That old Christmas spirit

That old Christmas spirit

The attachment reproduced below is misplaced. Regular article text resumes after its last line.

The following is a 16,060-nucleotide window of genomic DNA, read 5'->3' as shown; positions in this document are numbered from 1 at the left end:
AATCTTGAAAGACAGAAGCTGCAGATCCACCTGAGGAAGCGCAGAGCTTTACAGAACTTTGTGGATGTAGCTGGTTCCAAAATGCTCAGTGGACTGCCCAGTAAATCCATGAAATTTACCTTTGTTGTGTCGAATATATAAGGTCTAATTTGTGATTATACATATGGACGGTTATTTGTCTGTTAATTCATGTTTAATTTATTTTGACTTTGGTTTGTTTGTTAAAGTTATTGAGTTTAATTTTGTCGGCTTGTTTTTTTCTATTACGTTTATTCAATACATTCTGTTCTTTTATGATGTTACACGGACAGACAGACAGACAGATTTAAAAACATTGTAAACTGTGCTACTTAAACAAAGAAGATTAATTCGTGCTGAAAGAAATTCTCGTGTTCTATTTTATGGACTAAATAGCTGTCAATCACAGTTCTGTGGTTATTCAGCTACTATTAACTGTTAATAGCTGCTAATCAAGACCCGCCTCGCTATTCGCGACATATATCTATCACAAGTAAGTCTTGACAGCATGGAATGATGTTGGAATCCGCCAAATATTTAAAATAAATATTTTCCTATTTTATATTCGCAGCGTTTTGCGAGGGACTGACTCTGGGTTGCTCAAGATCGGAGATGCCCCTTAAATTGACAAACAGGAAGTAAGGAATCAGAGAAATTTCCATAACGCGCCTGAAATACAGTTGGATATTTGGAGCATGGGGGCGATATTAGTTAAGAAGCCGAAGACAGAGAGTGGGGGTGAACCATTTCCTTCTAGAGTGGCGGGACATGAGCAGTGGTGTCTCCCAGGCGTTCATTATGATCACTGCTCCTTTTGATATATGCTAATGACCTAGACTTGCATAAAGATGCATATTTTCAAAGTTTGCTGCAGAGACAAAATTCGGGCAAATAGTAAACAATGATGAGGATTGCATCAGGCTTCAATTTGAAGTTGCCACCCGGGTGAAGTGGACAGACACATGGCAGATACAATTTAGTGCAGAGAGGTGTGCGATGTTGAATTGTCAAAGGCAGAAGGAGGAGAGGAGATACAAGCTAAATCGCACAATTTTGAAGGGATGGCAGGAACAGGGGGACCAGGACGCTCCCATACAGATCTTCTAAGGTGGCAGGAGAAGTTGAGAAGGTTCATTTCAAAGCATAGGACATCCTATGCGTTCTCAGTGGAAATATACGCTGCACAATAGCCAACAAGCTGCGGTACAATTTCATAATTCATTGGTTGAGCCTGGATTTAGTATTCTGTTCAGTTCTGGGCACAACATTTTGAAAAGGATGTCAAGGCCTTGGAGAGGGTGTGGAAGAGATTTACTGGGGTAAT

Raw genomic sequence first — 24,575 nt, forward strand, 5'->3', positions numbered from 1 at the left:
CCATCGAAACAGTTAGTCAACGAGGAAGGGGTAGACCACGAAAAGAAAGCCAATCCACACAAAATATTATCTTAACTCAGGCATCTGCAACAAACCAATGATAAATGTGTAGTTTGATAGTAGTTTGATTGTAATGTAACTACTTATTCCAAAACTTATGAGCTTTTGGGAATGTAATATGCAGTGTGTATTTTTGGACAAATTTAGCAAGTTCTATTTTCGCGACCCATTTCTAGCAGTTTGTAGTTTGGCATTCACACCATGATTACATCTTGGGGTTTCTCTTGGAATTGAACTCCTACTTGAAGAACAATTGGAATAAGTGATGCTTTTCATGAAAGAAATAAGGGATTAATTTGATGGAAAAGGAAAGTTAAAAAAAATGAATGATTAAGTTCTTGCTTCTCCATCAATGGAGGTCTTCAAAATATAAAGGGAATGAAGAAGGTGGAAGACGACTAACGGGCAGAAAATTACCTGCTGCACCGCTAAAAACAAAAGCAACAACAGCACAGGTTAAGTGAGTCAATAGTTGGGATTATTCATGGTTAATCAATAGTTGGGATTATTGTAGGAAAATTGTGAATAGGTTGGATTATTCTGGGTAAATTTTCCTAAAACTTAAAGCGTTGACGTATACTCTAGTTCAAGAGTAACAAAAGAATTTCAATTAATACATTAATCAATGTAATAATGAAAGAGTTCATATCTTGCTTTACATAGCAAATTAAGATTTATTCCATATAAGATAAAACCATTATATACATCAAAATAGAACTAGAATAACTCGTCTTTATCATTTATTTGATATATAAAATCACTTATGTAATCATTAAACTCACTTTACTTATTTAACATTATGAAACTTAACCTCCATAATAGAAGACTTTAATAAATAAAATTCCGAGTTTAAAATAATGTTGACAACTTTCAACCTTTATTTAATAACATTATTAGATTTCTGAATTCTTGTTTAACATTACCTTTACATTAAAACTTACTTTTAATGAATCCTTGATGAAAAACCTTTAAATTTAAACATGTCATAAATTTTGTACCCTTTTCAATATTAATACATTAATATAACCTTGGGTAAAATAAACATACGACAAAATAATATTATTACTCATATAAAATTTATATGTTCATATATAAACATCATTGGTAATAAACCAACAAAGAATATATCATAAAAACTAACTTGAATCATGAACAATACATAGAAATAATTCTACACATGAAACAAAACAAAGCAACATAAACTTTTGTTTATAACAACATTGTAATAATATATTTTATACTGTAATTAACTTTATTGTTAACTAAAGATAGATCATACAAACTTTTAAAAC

One year after a frenzied crowd trampled a Wal-Mart worker to death in Valley Stream, New York, the country’s retailers are readying themselves for Black Friday, the spending-maddened shopping day after Thanksgiving. In addition to offering $299 laptops and $100 GPS systems, companies are putting new safety measures into place to ensure there isn’t a repeat of 2008’s tragedy, when a temporary store employee named Jdimytai Damour was trampled to death by an unruly crowd. Wal-Mart has completely revised its crowd management plan, the new one developed by experts who have crowd-controlled events from the Super Bowl to the Olympics. The plan calls for designated routes that customers will use to approach and enter stores, as well as shop, pay, and exit. There will be a customized plan for each store in an effort to have as seamless and orderly a day after Thanksgiving as possible. The biggest change for Wal-Mart is that a majority of its stores (not including its Supercenters) will open their doors on Thanksgiving morning at 6 a.m.; they will remain open through Friday evening. In 2008, stores closed Thanksgiving evening; they reopened early on Friday morning. In keeping its stores open 24 hours, the company hopes to create a steady flow of customers rather than the huge crowds that form outside of stores during the wee small hours on Friday. This year, Wal-Mart customers also won’t have to battle their neighbors in order to claim that flat-screen TV. Instead, shoppers will enter the store and line up for the A-List items on their lists. When the sale begins Friday at 5 a.m., Wal-Mart employees will supervise lines, giving customers merchandise in the order in which they got onto line; this will continue until items run out of stock. (Only a small number of Wal-Mart stores won’t open 24 hours; most Supercenters already are open 24 hours.) A recurring problem has been the logjam at store entrances. Like many big-box retail stores, Wal-Mart doesn’t utilize multiple entrances in order to spread around customer traffic. Beginning this year, the retailer will station employees in front of the stores to direct shoppers and keep the flow of consumers moving. Aggressive customers are common on Black Friday. So crowd management plans, which change from retailer to retailer, are of paramount importance. They are even more important in lean times, when cost-conscious shoppers expect more bang for their buck, and retailers intend to shore up flagging sales with blow-out deals. For the first time, the National Retail Federation (NRF) has created a set of guidelines for crowd management at retail stores. The rules note that special sales and blockbuster discounts generally lead to swollen crowds. Many stores plan to serve beverages to customers, or provide entertainment while shoppers are waiting in line, in order to maintain calm (and order). And retailers say that building rapport with customers makes longer lines and news of sellouts easier to take.